How to Dehydrate Fruit? Here are 5+ Simple Ways to do It.

/
/
/

Wondering how to dehydrate fruit at home? Fruit leathers, dried strawberries, and apple rings in little packets are so delicious. The only problem is that they can be expensive to eat regularly. Summer is a great time to buy a lot of them because they’re a great snack while camping, hiking, or traveling. You can easily make your own dehydrated fruit at home, thanks to the fact that it’s so easy to do. You might want to try drying blueberries?

how to dehydrate fruit

Make dehydrated fruit:

Depending on the type of equipment you have, there are several ways to make dehydrated fruit at home. It is actually more cost-effective to make it in the sun versus an oven if you plan to do this regularly. Start with the oven method first if you just want to try a few batches to see how you like it.

Solar oven for dehydrating fruit:

In the summer, our kitchen is kept cool by a GOSun Solar Oven. Dehydrating fruit or vegetables is also a great way to preserve them. If you want to dry a large amount of products, you may need a drying rack, or you may use cookie cooling racks. This is how we dehydrate apple slices. Slice the apples thinly, dip them in water and this powder, and allow them to soak for 3 to 5 minutes.

Put parchment paper over the racks. You should leave enough space between each rack for adequate air circulation while layering apples. Allow air to circulate by slightly cracking the top. Make sure to check frequently every morning. Dehydration will be slower if the oven is moved toward the sun and not allowed to become too hot. Trial and error is involved but it is a fun way to organize your workspace and it does not require electricity. Ensure that the lid is tightly fitted on the jar.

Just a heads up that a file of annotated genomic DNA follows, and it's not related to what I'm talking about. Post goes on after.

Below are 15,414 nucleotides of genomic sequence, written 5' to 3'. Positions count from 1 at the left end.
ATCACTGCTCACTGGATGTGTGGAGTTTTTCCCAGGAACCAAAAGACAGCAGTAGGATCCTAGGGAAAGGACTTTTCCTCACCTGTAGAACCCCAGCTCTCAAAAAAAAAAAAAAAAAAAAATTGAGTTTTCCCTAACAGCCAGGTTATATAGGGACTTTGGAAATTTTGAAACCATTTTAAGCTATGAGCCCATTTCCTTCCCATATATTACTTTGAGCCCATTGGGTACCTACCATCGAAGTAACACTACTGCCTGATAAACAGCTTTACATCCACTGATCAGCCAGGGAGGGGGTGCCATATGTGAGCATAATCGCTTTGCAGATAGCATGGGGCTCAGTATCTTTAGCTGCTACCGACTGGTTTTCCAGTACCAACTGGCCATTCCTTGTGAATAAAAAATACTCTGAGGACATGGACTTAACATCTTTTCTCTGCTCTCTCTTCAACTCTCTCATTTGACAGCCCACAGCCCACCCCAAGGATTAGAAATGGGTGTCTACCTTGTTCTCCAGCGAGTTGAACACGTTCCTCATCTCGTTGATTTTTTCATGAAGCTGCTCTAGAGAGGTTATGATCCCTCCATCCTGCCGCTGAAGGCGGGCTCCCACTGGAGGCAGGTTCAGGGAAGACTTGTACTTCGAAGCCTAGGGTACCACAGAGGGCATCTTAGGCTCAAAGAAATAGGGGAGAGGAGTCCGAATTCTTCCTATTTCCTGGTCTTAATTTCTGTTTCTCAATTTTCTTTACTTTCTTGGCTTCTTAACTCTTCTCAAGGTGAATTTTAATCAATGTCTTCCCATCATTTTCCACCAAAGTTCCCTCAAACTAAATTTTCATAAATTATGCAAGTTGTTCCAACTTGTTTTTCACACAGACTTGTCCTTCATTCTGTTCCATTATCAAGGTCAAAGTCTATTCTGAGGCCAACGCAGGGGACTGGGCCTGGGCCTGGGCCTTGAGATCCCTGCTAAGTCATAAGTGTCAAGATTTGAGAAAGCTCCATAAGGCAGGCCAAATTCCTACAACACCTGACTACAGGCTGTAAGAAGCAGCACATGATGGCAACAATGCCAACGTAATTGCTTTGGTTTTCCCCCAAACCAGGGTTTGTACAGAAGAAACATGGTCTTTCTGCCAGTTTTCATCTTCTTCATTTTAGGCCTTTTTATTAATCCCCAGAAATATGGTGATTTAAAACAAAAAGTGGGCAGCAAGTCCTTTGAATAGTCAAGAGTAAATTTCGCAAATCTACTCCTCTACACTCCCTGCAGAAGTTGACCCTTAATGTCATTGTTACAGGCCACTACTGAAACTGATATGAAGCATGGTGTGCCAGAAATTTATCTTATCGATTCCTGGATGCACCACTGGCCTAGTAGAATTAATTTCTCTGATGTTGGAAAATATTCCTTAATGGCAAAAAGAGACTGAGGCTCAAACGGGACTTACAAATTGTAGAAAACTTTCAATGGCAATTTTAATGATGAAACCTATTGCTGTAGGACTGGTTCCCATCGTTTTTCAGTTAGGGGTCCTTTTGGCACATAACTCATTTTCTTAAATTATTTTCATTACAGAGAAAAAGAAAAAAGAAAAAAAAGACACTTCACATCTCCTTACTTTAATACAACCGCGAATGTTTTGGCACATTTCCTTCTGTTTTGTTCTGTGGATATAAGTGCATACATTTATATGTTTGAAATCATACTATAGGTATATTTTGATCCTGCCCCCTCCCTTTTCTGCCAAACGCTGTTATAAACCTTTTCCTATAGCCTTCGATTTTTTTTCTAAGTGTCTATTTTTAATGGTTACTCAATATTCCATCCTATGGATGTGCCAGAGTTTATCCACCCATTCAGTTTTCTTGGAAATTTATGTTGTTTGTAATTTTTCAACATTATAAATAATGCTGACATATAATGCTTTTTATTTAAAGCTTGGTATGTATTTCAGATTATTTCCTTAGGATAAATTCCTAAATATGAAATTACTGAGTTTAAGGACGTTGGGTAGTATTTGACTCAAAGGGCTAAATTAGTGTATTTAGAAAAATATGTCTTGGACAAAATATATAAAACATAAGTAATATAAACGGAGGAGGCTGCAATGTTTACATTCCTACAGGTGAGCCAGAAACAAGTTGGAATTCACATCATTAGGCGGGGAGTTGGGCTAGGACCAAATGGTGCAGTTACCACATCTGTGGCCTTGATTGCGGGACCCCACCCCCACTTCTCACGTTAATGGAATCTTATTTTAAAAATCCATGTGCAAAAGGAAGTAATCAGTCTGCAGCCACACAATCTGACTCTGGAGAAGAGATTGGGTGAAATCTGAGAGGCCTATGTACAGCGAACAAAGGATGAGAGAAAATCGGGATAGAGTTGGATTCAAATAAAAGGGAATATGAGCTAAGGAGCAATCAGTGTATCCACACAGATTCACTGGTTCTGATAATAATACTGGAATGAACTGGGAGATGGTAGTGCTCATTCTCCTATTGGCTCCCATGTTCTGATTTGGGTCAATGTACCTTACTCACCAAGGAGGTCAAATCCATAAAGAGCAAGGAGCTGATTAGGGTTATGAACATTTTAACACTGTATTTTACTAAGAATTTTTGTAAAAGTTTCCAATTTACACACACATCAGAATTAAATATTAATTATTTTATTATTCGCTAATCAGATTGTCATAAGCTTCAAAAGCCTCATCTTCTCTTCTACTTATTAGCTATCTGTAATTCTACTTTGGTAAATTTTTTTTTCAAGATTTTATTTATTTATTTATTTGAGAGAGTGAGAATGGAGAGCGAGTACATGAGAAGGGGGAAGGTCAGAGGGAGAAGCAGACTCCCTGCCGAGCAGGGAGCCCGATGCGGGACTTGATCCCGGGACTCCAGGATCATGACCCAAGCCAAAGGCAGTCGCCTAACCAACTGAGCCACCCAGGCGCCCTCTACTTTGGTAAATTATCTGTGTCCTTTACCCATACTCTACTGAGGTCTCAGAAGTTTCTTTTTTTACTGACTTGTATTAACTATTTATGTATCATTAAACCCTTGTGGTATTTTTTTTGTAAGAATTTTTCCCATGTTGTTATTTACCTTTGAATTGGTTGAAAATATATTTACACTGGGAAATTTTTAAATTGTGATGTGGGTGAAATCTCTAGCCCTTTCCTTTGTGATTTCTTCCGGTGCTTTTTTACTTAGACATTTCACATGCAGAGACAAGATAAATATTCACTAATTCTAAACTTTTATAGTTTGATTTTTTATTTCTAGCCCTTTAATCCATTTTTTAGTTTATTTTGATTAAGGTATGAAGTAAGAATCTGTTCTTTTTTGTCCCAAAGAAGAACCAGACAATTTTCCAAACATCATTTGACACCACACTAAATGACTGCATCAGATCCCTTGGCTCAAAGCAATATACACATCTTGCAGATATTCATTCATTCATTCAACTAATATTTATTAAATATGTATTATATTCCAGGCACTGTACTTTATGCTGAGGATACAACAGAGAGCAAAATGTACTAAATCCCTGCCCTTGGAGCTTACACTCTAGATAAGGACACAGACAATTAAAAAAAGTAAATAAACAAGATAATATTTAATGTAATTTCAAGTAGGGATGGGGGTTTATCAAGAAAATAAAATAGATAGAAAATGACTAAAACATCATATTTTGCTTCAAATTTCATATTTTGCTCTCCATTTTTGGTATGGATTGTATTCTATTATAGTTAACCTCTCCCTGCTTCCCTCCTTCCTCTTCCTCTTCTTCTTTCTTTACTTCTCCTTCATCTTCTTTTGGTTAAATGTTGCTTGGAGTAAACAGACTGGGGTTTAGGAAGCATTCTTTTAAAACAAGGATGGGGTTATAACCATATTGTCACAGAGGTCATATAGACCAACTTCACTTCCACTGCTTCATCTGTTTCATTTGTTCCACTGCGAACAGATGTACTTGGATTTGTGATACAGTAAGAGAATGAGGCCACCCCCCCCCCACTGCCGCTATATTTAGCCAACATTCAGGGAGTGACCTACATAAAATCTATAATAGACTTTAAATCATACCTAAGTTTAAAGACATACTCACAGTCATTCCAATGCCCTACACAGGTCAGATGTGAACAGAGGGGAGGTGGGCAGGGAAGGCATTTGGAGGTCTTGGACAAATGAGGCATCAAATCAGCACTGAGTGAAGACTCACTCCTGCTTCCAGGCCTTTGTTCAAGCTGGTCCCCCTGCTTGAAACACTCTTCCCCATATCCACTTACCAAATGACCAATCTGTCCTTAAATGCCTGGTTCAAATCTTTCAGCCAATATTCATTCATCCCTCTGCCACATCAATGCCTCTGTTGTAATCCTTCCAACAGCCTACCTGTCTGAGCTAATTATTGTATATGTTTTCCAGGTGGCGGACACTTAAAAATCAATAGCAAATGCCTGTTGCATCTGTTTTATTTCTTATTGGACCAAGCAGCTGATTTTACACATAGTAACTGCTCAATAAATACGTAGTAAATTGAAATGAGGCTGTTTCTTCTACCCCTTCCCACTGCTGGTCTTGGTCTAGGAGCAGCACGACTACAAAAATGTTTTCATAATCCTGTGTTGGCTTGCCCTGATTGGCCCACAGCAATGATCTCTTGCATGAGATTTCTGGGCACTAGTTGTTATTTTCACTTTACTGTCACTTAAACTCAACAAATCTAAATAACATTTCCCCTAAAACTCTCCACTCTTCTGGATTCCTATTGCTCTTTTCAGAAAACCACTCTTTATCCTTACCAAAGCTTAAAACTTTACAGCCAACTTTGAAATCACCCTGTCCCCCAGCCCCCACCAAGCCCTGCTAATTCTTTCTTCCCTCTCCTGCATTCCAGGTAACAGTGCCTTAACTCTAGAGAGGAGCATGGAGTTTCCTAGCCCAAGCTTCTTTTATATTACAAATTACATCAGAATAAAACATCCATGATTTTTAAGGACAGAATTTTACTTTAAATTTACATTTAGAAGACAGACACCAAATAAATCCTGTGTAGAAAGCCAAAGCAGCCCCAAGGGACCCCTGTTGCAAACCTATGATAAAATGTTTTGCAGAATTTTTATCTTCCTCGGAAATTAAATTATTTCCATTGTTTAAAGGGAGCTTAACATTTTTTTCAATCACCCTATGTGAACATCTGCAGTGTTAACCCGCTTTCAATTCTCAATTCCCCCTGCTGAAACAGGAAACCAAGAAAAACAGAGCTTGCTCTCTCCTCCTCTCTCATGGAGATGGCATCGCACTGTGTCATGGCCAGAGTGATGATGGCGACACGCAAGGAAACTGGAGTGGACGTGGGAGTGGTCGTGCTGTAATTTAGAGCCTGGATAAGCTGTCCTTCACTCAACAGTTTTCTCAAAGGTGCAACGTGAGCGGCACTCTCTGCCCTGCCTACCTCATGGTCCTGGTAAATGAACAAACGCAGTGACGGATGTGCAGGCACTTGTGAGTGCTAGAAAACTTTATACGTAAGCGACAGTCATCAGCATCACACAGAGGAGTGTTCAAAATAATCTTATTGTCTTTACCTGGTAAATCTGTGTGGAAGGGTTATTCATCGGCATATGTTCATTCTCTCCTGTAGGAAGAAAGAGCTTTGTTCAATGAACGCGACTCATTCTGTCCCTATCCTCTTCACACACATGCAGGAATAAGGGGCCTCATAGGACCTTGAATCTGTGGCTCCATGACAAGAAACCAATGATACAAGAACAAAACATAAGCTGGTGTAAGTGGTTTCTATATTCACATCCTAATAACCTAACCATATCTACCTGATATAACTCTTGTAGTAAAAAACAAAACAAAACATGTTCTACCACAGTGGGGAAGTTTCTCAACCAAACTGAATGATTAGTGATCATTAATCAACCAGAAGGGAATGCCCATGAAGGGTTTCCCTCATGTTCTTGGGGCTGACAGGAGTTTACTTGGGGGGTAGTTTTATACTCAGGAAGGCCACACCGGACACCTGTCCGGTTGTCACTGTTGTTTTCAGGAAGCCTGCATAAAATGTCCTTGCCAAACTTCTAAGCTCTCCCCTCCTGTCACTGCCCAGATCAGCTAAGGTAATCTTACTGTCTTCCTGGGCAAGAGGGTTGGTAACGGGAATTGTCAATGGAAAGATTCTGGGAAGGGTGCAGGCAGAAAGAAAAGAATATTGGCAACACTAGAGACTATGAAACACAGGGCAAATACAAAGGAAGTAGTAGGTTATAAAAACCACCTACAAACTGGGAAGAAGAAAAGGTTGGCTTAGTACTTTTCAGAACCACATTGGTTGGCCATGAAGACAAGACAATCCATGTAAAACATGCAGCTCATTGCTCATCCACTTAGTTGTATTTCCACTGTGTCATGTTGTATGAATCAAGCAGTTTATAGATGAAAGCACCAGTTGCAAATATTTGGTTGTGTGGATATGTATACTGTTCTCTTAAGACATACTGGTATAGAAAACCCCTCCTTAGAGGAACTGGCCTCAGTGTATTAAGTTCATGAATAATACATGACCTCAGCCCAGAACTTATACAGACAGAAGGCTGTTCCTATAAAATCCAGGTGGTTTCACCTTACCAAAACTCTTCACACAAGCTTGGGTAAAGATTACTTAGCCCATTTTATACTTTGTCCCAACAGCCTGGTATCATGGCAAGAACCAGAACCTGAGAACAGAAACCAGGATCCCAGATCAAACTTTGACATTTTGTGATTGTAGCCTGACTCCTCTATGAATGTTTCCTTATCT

How to dehydrate fruit leather?

Dehydrated fruit can be made into fruit leather if you learn how to make it at home. Dehydrating fruit leather in a food dehydrator is my preferred method (for me) since the time is more closely controlled. Using normal baking trays will result in the puree oozing through. You will need to use fruit leather trays to prevent this. The fruit should be blended together with the optional sweetener. Using the time in the dehydrator, spread the puree on the fruit leather tray.

Oven dehydrating fruit:

How to dehydrate fruit in the oven is easy, we’ll show you how! Afterwards, cut the fruit into thin slices and spread it on parchment paper-lined cookie sheets. The oven should be preheated to 130-160F. A thermometer is very useful when checking the temperature of an oven because most ovens do not have this setting. Once the fruit is in the oven, check on it every hour and turn it if necessary until it is dry.

Fruit dehydration times:

Approximate times are listed here. The amount of ripeness of the fruit will determine how thin you slice it.

FruitsTime in Hours
Apples, bananas, peaches, pears, and plums.6 hours
Citrus peel, and grapes.8 to 10 hours
Apricots, strawberries, and Cherries.10 to 12 hours